Clean Language can make expert communicators even better at what they do: it offers an upgrade to however you’re currently communicating.
My friend and colleague James Tripp recently likened Clean Language to the Chinese martial art Bagua Zhang. Apparently the founder of that art taught its central piece, called “circle walking”, only to people who already practised a martial art. Each of his students added circle walking to their existing approaches: each had a different experience depending on where they started from.
If you’re an experienced hypnotherapist you’ll have a different experience of Clean Language than, say, the leader of a team of software developers. Both will find it valuable, but they’ll find it differently valuable.
Even when a hypnotherapist or an executive coach run their sessions using no words other than the Clean Language questions, they’ll inevitably do it differently. The words of the questions will be the same, but each will make different choices about which of the client’s words to ask about.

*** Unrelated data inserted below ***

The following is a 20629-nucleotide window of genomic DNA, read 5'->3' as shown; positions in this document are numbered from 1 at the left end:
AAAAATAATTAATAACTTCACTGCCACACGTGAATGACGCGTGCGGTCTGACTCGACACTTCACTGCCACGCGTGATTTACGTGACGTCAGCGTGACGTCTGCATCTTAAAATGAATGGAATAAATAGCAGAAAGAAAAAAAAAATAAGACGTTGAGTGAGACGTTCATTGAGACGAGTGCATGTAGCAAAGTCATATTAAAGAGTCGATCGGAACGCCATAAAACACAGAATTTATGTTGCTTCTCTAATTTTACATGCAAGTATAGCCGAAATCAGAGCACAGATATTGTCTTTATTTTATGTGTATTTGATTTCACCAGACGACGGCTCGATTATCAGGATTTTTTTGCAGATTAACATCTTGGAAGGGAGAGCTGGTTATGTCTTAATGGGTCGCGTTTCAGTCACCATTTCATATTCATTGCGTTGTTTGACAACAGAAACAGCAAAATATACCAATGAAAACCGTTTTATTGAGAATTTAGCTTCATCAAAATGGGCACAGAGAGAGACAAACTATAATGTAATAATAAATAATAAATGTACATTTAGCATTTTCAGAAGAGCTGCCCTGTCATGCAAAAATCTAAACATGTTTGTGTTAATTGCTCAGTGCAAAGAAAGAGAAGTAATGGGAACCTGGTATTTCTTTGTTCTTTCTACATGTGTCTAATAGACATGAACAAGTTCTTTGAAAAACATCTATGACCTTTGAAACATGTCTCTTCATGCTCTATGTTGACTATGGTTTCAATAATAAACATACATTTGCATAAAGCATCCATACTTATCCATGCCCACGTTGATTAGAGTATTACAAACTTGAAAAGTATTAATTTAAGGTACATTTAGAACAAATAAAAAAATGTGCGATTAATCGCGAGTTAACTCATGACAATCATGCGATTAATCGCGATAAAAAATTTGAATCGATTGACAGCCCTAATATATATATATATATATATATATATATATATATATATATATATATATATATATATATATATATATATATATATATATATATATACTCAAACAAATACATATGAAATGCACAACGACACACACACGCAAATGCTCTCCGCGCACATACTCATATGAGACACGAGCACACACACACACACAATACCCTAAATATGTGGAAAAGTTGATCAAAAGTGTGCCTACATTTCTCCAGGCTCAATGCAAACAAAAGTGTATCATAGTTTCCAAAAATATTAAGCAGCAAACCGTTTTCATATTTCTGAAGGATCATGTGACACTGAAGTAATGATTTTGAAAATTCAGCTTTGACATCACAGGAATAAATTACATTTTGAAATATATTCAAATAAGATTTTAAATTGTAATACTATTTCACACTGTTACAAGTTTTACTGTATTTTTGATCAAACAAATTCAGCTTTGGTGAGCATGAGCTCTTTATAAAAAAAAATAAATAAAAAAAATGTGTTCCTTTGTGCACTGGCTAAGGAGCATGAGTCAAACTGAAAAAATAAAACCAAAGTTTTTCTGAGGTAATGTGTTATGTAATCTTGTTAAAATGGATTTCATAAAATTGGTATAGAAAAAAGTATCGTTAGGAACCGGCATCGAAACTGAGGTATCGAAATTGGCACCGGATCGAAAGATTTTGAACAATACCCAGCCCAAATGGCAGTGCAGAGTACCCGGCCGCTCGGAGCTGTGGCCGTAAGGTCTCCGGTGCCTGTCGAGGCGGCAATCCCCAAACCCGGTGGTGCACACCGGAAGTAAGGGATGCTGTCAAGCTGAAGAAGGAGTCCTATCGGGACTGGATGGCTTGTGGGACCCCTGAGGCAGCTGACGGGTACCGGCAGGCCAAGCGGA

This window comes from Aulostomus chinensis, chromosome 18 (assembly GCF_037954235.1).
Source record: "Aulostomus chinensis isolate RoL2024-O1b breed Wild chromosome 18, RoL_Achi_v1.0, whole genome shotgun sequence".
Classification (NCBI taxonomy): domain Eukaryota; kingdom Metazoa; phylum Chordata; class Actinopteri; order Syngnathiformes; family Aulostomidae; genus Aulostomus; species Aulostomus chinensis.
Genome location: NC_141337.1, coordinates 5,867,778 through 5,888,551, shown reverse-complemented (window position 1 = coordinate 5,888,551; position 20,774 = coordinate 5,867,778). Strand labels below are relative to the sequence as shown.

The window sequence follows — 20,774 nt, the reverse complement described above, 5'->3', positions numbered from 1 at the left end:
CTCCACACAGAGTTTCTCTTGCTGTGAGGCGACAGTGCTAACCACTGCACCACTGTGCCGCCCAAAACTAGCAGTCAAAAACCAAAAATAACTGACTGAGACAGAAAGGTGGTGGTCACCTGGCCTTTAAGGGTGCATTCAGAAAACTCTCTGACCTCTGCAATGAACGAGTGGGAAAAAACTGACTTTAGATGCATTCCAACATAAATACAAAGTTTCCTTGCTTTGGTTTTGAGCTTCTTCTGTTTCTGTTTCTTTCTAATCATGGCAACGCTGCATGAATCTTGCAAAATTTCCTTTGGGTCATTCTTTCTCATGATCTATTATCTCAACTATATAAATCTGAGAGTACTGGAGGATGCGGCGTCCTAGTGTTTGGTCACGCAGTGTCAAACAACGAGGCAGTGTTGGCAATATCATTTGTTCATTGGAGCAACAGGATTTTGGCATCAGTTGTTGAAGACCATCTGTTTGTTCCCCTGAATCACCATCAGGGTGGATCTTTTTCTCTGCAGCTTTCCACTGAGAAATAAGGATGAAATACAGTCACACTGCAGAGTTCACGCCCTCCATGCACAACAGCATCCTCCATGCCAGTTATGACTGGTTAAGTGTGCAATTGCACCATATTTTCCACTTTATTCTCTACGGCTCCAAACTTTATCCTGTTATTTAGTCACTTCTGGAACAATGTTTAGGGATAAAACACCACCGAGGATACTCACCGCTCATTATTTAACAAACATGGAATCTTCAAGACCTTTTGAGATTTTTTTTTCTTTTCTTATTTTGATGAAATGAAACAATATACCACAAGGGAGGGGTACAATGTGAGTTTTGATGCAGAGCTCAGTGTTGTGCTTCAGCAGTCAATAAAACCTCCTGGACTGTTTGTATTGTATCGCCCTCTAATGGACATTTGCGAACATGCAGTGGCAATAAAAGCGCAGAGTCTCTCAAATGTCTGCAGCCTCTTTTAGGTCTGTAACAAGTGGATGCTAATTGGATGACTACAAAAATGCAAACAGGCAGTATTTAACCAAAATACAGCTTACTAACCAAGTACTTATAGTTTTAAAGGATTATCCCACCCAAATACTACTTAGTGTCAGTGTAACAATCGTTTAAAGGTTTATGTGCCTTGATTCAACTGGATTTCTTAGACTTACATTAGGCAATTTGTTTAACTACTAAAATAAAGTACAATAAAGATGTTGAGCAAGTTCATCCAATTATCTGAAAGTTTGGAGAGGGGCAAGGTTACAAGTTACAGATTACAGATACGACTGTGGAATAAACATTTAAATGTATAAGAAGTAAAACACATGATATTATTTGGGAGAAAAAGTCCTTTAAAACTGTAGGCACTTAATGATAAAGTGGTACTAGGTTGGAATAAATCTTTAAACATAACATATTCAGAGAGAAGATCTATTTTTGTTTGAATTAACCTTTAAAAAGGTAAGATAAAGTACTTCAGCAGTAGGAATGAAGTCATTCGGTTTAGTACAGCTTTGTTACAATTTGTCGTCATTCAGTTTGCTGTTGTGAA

The other week I was writing about Clean Language as a force multiplier. I was saying that when you add it to your existing communication toolkit, as well as being useful in its own right it makes everything else more effective.
Then, my mobile phone ran out of storage space – and I realised a different metaphor might be more appropriate.
Maybe Clean Language actually acts as a force multiplier because it slims things down. It clears away the unnecessary “bloat” and leaves us with much cleaner, more streamlined communication channels.
It’s not so much about adding to your existing communication techniques as subtracting from them. Powering up by slimming down.
As a result, your conversations feel lighter, less onerous – and allow the pure energy of genuine human connection to shine through.
- What’s your experience? Was Clean Language an addition to your toolkit, a subtraction, or something different? Please comment below.